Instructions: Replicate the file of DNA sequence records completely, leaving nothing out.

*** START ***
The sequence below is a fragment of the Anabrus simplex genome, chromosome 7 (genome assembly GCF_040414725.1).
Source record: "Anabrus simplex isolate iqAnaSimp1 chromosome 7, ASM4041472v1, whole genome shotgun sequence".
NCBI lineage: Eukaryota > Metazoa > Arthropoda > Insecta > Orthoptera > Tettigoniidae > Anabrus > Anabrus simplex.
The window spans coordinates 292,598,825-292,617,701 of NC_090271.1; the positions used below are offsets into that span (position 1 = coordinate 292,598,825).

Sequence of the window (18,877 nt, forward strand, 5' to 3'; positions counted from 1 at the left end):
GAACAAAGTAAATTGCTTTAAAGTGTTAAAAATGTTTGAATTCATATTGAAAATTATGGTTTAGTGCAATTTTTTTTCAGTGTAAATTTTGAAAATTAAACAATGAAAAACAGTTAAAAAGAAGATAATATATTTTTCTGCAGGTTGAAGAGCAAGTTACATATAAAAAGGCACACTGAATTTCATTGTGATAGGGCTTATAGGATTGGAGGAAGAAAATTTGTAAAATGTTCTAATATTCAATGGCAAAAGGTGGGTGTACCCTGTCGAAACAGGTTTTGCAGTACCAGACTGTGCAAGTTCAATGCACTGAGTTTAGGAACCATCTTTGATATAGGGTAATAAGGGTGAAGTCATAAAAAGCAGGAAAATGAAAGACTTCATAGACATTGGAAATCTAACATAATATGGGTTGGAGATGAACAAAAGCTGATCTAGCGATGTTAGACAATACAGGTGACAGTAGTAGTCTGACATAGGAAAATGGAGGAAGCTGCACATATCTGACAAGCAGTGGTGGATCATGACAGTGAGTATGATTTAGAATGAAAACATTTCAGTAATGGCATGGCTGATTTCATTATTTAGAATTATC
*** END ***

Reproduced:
The sequence below is a fragment of the Anabrus simplex genome, chromosome 7 (genome assembly GCF_040414725.1).
Source record: "Anabrus simplex isolate iqAnaSimp1 chromosome 7, ASM4041472v1, whole genome shotgun sequence".
NCBI lineage: Eukaryota > Metazoa > Arthropoda > Insecta > Orthoptera > Tettigoniidae > Anabrus > Anabrus simplex.
The window spans coordinates 292,598,825-292,617,701 of NC_090271.1; the positions used below are offsets into that span (position 1 = coordinate 292,598,825).

Sequence of the window (18,877 nt, forward strand, 5' to 3'; positions counted from 1 at the left end):
GAACAAAGTAAATTGCTTTAAAGTGTTAAAAATGTTTGAATTCATATTGAAAATTATGGTTTAGTGCAATTTTTTTTCAGTGTAAATTTTGAAAATTAAACAATGAAAAACAGTTAAAAAGAAGATAATATATTTTTCTGCAGGTTGAAGAGCAAGTTACATATAAAAAGGCACACTGAATTTCATTGTGATAGGGCTTATAGGATTGGAGGAAGAAAATTTGTAAAATGTTCTAATATTCAATGGCAAAAGGTGGGTGTACCCTGTCGAAACAGGTTTTGCAGTACCAGACTGTGCAAGTTCAATGCACTGAGTTTAGGAACCATCTTTGATATAGGGTAATAAGGGTGAAGTCATAAAAAGCAGGAAAATGAAAGACTTCATAGACATTGGAAATCTAACATAATATGGGTTGGAGATGAACAAAAGCTGATCTAGCGATGTTAGACAATACAGGTGACAGTAGTAGTCTGACATAGGAAAATGGAGGAAGCTGCACATATCTGACAAGCAGTGGTGGATCATGACAGTGAGTATGATTTAGAATGAAAACATTTCAGTAATGGCATGGCTGATTTCATTATTTAGAATTATC